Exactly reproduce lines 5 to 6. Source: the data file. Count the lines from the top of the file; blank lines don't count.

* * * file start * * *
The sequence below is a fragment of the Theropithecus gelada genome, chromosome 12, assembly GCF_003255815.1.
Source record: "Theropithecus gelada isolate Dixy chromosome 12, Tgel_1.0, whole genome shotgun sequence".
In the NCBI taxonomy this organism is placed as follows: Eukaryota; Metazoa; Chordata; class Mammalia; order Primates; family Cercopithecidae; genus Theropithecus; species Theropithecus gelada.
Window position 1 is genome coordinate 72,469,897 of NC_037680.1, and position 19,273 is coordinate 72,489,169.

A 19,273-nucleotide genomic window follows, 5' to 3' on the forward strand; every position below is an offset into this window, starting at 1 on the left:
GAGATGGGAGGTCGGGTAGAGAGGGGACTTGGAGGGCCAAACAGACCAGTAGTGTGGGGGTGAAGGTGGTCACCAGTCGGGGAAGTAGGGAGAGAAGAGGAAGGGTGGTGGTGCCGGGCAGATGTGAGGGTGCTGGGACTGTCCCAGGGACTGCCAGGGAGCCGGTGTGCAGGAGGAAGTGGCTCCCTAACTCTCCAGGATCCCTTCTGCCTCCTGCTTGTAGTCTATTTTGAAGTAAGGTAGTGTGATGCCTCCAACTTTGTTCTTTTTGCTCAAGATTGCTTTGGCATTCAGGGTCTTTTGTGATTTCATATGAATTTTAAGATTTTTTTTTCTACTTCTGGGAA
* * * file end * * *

A 19,273-nucleotide genomic window follows, 5' to 3' on the forward strand; every position below is an offset into this window, starting at 1 on the left:
GAGATGGGAGGTCGGGTAGAGAGGGGACTTGGAGGGCCAAACAGACCAGTAGTGTGGGGGTGAAGGTGGTCACCAGTCGGGGAAGTAGGGAGAGAAGAGGAAGGGTGGTGGTGCCGGGCAGATGTGAGGGTGCTGGGACTGTCCCAGGGACTGCCAGGGAGCCGGTGTGCAGGAGGAAGTGGCTCCCTAACTCTCCAGGATCCCTTCTGCCTCCTGCTTGTAGTCTATTTTGAAGTAAGGTAGTGTGATGCCTCCAACTTTGTTCTTTTTGCTCAAGATTGCTTTGGCATTCAGGGTCTTTTGTGATTTCATATGAATTTTAAGATTTTTTTTTCTACTTCTGGGAA